On the other hand, Barker’s focus is on the body of the film itself. She suggests, sensation is created through the viewers’ recognising their own movements in the movements of the camera. “Our bodies orient and dispose themselves to the body of the film itself, because we and the film make sense of space by moving through it muscularly and in similar ways with similar attitudes.”[18] Aronofsky promotes feelings of paranoia through the continually asking the viewer to alternate between empathising with Nina and the threatening body of the film itself. To articulate Nina, the film uses a hand-held camera and often imparts information through a series of several brief close-ups. The viewers’ vision being kept close to the protagonist and the action unites them with her and its jerkiness is suggestive of a human imperfection. In contrast, the film’s body moves with an eerie omnipotence. Barker discusses the possibilities of such a technique; “the Steadicam has an interesting and ambivalent relationship to human comportment because it mimics and transcends human styles of movement at the same time… humanlike and at the same time more perfect than human”.[19] Having to adopt and empathise with two muscular ‘bodies’ creates a sustained feeling of uneasiness in the viewer. Black Swan employs musculatures to create a paranoid viewer with whom the film’s narrative meaning can resonate fully.

The alarming split in the film’s musculature is paramount in a scene in which Nina is terrorised in the auditorium. The scene begins with the camera staged in the corner of the large room, immediately implicating the viewer in the act of spying. Nina can be seen in her entirety and in thus viewed objectively as an ‘other’. Indeed, the camera’s lingering outside of the action creates a curiosity in the viewer who compels it to move closer. The following shot however is focalised through Nina, encouraging the reader to adopt her perspective.  As she spins in pirouette the camera spins with her, rotating 90 degrees to face the mirror just as she does. Turning to face Nina’s reflection the mirror indisputably demands the viewer identifies with her. The viewer is united in Nina’s vulnerability; they too feel watched. The camera remains facing the mirror as Nina spins faster and faster, her feet rhythmically tapping on the floor. Not being able to see her feet, the clamorous audio seems sinisterly disconnected from the action. Gradually the terrifying realisation dawns that Nina’s reflection has fallen out of time with her. Again, the tension is created outside of the image. The incoherent audio and feelings of being watched allowed for an anxiety so potent it is visceral. The lights in the auditorium shut off causing Nina to flee. Her escape down the hallway is articulated through a series of inconsistent close-ups. The shots enact her desperation to regain control through attempts at understanding; they are efforts to capture the entire picture. The rapidly changing close-ups only increase panic as the viewer is acutely conscious of how much of the scene they omit. In contrast is the film’s embodiment of the threatening unknown. The camera is placed in faraway corners allowing Nina to be exhibited whole. Its gaze is calculated and seems to mock Nina’s futile flight in its inhuman meticulous movement. Barker writes; “Vision is enabled by a certain distance between seer and thing. The distance contributes to the medium of access to vision.”[20] Aronofsky’s manipulation of this dichotomy is what inculcates paranoia in his viewers; they must be both ‘seer’ and ‘thing’ at once.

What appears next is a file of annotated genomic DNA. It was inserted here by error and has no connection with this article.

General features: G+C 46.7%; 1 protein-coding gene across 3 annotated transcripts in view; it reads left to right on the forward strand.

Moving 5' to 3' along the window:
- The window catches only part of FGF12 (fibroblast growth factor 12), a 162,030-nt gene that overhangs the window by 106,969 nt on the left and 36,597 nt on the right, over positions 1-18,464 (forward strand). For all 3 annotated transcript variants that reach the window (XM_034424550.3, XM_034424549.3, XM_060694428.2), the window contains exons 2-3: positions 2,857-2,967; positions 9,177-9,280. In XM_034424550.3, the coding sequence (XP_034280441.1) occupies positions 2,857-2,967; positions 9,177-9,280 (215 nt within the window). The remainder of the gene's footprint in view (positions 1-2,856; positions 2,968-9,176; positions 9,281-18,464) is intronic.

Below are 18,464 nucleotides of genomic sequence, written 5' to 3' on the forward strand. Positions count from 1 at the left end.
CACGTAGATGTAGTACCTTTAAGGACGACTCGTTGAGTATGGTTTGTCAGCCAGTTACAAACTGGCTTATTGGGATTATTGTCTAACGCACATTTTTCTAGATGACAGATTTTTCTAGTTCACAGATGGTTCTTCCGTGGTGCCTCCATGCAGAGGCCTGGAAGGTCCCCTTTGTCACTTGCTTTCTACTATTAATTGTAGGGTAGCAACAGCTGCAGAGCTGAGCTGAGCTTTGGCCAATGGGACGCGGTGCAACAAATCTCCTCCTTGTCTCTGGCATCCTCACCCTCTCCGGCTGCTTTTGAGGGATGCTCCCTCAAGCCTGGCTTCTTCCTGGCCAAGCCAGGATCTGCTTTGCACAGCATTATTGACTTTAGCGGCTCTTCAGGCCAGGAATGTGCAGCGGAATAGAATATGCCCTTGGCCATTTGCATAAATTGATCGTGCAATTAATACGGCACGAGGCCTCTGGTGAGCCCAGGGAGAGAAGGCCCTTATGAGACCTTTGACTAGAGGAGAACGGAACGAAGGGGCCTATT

Black Swan produces sensation in its utilisation of the haptic qualities of images and the possibilities of mimicry in the musculature of the camera. Aronofsky encourages physical feelings of repulsion, paranoia and even perhaps insanity in his viewer. By themselves negotiating such vivid somatic sensations, they can empathise with the film’s narrative and conceptual meaning.

References:

[1] Maurice Merleau-Ponty (originally published 1945), Phenomenology of Perception, (London: Routledge, 2002). 199.

[2] Jennifer Barker (2009), The Tactile Eye: Touch and Cinematic Experience (California: California University Press). 33.

[3] Ronald Allen Lopez Cruz (2012), ‘Mutations and Metamorphosis: Body Horror is Biological Horror’ in Journal of Popular Film and Television, 40:40. 161.

[4] Baker, The Tactile Eye. 47.

[5] Laura Marks (1998), ‘Video Haptics and Erotics’ in Screen, 39:4. 331.

[6] Andrew Tudor (1995), ‘Unruly Bodies and Unquiet Minds’ in Body and Society, 1. 28.

[7] Tudor, ‘Unruly Bodies and Unquiet Minds’. 33

[8] Barker, The Tactile Eye. 52.

[9] Barker, The Tactile Eye, 86-87.

[10] Barker, The Tactile Eye, 34.

[11] Marks, ‘Video Haptics and Erotics’, 341.

[12] Barker, The Tactile Eye. 35.

[13] Marks, ‘Video Haptics and Erotics’, 331.

[14] Linda Williams (1991), ‘Film Bodies: Gender, Genre and Excess’ in Film Quarterly, 44:4. 3.

[15] Williams, ‘Film Bodies’, 4.

[16] Williams, ‘Film Bodies’, 4.

[17] Steve Shaviro (05/01/2011), ‘Black Swan- The Pinocchio Theory’ http://www.shaviro.com/Blog/?p=975 (Last accessed 12/04/2017)

[18] Barker, The Tactile Eye, 75.

[19] Barker, The Tactile Eye, 115.

[20] Barker, The Tactile Eye, 12.

By Joanna Mason

Joanna Mason (preferably Joey) is 20 and lives in Bristol in England. Her favourite things are when dogs smile and European supermarkets. She’s also completely head over heels in love with Simon Pegg. Some of her favourite films are Amelie, Fight Club, Donnie Darko and anything directed by Wes Anderson, but this list is ever-growing. You can follow her on twitter @JOEYANANA if you like.